As is often the case in real life, Camille's reasons are myriad and, ultimately, undisclosed. Even the 30-minute argument that takes place in the couple's flat reveals little about her motivations, though this nearly real-time scene is absolutely entrancing as a portrait of a dissolving relationship. Naturally, it's easy to see Paul as Godard himself, Camille as his wife Anna Karina— especially when Bardot dons a black wig, subverting her blond sexpot image—and Prokosch as producer Joseph Levine, but the film's symbolism goes beyond the merely biographical. An alternate reading has Paul as Ulysses, Prokosch as arch-nemesis Poseidon, and Camille as faithful Penelope—though it's perhaps a stretch to see Fritz Lang as Poseidon's son, the cyclops Polyphemus, even though Lang does wear a monocle. Godard uses the film's relatively straightforward narrative—indebted to Alberto Moravia's novel A Ghost at Noon—as a base on which to pile layers of interconnected meaning. And if there's one overriding reason why Le mépris is a withstands-the-test-of-time classic—besides the gorgeous cinematography of Italy's Capri coastline, the convincing, multi-lingual performances, and the film's faultless sense of style—it's that each new viewing is like an archeological excavation that uncovers more cinematic treasures, and a deeper understanding of the film's intent.
Ever the aesthete, the director uses primary colors as thematic touchstones—the blue of the ocean, Prokosch's red sports car, Camille's yellow towel—and he continually contrasts the old with the new. See the Greek sculpture next to a modernist couch in the apartment, or notice how Paul wears a dapper, contemporary hat as well as a bathrobe that looks like a toga. And, of course, Fritz Lang's film-within-a-film version of The Odyssey—one of the oldest tales known to man—is told in bright, pop-art colors that wouldn't look out of place in an Andy Warhol print. In the final scene, Lang is framing a shot of Ulysses looking out at Ithaca, his homeland, after years of wandering. As the cinematographer moves the camera in a slow tracking shot of the hero with his arms raised—followed by real cinematographer Raoul Coutard, filming the filming of a film—we see that there is no homeland, only an empty stretch of ocean as far as the eye can see. It's as if Godard is saying you can never go back—not home, not in love, and not to the old methods of filmmaking—but that there's always a new wave.
Contempt Blu-ray, Video Quality
Paul Javal: I like CinemaScope very much.
Fritz Lang: Oh, it wasn't meant for humans. Just for snakes…and funerals.
Le mépris arrives on Blu-ray in the U.S. with the same 1080p/AVC-encoded transfer that Studio Canal prepared for the film's high definition debut in France, Germany, and the U.K. While the film hasn't received a full restorative overall—unlike Criterion's spectacular recent release of Godard's Pierrot le fou—Le mépris is still a thing of beauty on Blu-ray, marred only a by a few inconsistencies and some source elements that are less than pristine. Presented in its glorious 2.35:1 original CinemaScope aspect ratio—clearly, Godard didn't feel confined to snakes and funerals—Le mépris looks beautiful in motion and proves to be a substantial upgrade from Criterion's 2002 DVD release. The bump in overall clarity is definitely appreciable, with close-ups displaying cleaner textures and longer shots carrying a tighter, more detailed appearance. Before the opening credits, a disclaimer pops up that reads, "The original cut of this film contains scenes that are missing from the English version. We now present these scenes with their original soundtrack and English subtitles." From the looks of it, these scenes were sourced from entirely different elements than the rest of the film, having a softer, flatter, almost- duped look that makes them stand out oddly. That said, there are only a few of these scenes—all quite short—and I appreciate having a more complete cut of the film.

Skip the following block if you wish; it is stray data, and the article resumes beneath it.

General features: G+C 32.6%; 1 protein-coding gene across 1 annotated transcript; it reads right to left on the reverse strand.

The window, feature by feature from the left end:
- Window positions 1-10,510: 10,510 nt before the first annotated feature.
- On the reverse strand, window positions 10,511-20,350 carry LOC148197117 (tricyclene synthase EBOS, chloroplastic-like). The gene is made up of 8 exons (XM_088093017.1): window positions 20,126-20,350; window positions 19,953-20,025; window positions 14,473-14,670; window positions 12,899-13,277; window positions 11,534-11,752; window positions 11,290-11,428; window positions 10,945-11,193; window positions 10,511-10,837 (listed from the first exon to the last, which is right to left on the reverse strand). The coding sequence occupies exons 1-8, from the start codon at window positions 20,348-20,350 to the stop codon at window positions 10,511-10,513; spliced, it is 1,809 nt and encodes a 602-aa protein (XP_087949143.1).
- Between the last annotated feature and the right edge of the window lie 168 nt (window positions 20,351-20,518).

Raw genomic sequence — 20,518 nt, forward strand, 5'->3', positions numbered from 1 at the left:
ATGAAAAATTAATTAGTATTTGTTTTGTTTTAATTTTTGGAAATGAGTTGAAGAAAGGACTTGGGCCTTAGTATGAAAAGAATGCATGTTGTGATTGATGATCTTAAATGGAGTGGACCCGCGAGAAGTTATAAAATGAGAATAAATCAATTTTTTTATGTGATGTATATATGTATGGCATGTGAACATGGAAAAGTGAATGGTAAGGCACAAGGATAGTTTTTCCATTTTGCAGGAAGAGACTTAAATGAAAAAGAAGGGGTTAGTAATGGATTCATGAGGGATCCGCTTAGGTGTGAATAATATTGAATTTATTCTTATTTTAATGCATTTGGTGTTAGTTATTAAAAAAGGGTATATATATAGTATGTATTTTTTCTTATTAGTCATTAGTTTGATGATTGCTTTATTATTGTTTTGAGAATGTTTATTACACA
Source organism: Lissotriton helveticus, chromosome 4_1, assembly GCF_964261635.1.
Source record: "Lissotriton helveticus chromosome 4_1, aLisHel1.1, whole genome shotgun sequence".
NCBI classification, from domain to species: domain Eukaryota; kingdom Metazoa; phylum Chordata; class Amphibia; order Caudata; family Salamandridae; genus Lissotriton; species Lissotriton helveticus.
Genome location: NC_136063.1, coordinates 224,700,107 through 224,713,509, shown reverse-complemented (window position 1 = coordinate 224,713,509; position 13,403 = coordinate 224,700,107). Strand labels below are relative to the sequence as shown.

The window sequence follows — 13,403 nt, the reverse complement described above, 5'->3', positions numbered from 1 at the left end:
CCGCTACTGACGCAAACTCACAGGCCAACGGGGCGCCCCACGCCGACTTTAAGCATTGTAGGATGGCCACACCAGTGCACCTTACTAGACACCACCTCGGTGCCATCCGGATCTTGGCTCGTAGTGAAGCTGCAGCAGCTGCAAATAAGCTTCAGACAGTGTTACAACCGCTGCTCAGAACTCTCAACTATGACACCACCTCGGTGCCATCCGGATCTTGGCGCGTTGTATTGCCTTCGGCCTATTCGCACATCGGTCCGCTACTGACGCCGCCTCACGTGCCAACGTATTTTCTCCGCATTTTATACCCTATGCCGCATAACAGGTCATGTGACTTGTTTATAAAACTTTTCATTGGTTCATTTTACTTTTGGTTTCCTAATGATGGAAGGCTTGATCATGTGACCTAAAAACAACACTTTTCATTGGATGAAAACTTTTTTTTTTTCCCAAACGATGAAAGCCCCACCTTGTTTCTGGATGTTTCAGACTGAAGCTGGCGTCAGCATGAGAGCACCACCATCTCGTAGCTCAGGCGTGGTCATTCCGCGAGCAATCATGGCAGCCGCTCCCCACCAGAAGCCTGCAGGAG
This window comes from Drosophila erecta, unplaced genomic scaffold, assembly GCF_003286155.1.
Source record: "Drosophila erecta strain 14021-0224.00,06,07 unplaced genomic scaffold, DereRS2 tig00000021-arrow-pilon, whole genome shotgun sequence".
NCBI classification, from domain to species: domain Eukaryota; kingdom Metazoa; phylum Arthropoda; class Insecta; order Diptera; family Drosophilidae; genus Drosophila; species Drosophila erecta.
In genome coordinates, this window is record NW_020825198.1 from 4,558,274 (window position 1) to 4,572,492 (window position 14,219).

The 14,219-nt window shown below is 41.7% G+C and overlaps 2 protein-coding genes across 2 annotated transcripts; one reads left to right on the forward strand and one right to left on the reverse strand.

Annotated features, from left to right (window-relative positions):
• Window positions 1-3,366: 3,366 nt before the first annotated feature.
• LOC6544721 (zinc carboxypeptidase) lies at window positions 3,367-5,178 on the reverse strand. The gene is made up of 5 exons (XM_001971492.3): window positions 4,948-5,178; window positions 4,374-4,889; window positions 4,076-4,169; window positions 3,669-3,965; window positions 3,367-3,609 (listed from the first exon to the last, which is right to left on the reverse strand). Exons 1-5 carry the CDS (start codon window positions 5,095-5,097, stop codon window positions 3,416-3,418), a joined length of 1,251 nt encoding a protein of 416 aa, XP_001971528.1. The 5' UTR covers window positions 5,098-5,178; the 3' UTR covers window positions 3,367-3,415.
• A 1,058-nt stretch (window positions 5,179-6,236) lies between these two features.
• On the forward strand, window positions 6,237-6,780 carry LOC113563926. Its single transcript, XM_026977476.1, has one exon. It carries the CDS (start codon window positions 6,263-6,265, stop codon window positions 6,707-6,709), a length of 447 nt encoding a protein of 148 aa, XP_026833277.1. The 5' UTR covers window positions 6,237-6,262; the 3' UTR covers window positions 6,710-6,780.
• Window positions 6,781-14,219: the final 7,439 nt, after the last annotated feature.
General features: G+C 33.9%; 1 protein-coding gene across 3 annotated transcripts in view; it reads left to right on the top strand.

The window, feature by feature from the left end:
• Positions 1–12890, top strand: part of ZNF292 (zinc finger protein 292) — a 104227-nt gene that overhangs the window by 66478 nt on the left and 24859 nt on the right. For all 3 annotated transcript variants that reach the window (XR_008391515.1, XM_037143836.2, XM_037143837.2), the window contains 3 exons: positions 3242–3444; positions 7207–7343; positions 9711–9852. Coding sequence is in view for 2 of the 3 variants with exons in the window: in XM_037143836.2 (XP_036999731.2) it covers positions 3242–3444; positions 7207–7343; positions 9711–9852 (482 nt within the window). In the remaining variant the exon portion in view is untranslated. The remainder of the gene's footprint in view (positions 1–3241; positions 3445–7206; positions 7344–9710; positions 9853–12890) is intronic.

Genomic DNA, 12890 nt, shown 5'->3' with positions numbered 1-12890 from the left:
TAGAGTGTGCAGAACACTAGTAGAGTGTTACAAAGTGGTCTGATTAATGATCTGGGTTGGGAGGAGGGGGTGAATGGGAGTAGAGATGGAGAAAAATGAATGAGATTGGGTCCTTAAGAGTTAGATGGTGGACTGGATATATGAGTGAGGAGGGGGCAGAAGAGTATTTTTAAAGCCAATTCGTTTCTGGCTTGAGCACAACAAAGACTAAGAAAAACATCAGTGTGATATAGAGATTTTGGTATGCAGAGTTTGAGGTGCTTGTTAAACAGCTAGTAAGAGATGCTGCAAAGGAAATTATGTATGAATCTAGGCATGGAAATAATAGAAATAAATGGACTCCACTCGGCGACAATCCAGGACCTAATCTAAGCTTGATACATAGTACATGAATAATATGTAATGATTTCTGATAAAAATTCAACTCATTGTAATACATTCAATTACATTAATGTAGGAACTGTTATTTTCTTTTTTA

Of course, color is of utmost importance in Le mépris, and this transfer handles the film's plentiful primary tones with ease. Saturation is right on target, contrast is strong, and the color balance in general looks more natural than in the Criterion DVD. There are, however, some minor color fluctuations from time to time, along with the occasional pulse of contrast wavering. None of this is distracting, though, and there were very few instances when my eyes were pulled from the experience of watching the film to notice some technical anomaly. I did spot some minor telecine wobble—when the image appears to subtly shake from side to side—but edge enhancement is absent, the film's grain structure is intact, and aside from a brief spurt of small brown stains at the 46:42 mark and a few scattered white specks, the print is in fairly good condition. Likewise, there are no compression-related issues to report. Could the film look better? Probably—with a more intensive image overhaul—but I'm more than pleased with the transfer Studio Canal has put together. Le mépris and Bardot have never looked better.